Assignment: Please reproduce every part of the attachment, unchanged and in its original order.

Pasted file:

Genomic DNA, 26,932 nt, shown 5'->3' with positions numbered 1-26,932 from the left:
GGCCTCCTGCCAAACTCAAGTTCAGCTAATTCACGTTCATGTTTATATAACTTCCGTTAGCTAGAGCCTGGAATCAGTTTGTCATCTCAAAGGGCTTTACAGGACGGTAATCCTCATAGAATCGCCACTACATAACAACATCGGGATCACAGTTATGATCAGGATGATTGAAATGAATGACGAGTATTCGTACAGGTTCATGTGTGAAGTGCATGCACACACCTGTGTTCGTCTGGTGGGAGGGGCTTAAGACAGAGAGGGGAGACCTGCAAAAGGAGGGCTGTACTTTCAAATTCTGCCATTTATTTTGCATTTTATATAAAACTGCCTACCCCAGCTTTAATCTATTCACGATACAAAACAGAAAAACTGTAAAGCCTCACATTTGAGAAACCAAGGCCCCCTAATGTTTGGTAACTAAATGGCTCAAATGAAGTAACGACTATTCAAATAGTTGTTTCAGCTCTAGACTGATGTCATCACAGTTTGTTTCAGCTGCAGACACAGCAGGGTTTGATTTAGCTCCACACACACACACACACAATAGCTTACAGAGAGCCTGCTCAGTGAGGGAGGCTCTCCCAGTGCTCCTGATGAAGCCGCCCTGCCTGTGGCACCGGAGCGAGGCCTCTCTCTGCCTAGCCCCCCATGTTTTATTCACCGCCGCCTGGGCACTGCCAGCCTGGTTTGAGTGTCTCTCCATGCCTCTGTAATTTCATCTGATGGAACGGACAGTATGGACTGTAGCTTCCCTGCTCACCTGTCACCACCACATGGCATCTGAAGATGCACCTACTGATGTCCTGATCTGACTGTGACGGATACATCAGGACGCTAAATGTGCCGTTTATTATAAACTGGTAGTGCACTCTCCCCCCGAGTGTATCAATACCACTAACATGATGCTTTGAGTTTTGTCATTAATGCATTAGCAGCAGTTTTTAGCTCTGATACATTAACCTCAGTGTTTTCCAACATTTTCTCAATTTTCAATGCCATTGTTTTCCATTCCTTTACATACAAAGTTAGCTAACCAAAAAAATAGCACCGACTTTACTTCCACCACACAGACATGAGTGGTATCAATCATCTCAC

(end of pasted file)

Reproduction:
Genomic DNA, 26,932 nt, shown 5'->3' with positions numbered 1-26,932 from the left:
GGCCTCCTGCCAAACTCAAGTTCAGCTAATTCACGTTCATGTTTATATAACTTCCGTTAGCTAGAGCCTGGAATCAGTTTGTCATCTCAAAGGGCTTTACAGGACGGTAATCCTCATAGAATCGCCACTACATAACAACATCGGGATCACAGTTATGATCAGGATGATTGAAATGAATGACGAGTATTCGTACAGGTTCATGTGTGAAGTGCATGCACACACCTGTGTTCGTCTGGTGGGAGGGGCTTAAGACAGAGAGGGGAGACCTGCAAAAGGAGGGCTGTACTTTCAAATTCTGCCATTTATTTTGCATTTTATATAAAACTGCCTACCCCAGCTTTAATCTATTCACGATACAAAACAGAAAAACTGTAAAGCCTCACATTTGAGAAACCAAGGCCCCCTAATGTTTGGTAACTAAATGGCTCAAATGAAGTAACGACTATTCAAATAGTTGTTTCAGCTCTAGACTGATGTCATCACAGTTTGTTTCAGCTGCAGACACAGCAGGGTTTGATTTAGCTCCACACACACACACACACAATAGCTTACAGAGAGCCTGCTCAGTGAGGGAGGCTCTCCCAGTGCTCCTGATGAAGCCGCCCTGCCTGTGGCACCGGAGCGAGGCCTCTCTCTGCCTAGCCCCCCATGTTTTATTCACCGCCGCCTGGGCACTGCCAGCCTGGTTTGAGTGTCTCTCCATGCCTCTGTAATTTCATCTGATGGAACGGACAGTATGGACTGTAGCTTCCCTGCTCACCTGTCACCACCACATGGCATCTGAAGATGCACCTACTGATGTCCTGATCTGACTGTGACGGATACATCAGGACGCTAAATGTGCCGTTTATTATAAACTGGTAGTGCACTCTCCCCCCGAGTGTATCAATACCACTAACATGATGCTTTGAGTTTTGTCATTAATGCATTAGCAGCAGTTTTTAGCTCTGATACATTAACCTCAGTGTTTTCCAACATTTTCTCAATTTTCAATGCCATTGTTTTCCATTCCTTTACATACAAAGTTAGCTAACCAAAAAAATAGCACCGACTTTACTTCCACCACACAGACATGAGTGGTATCAATCATCTCAC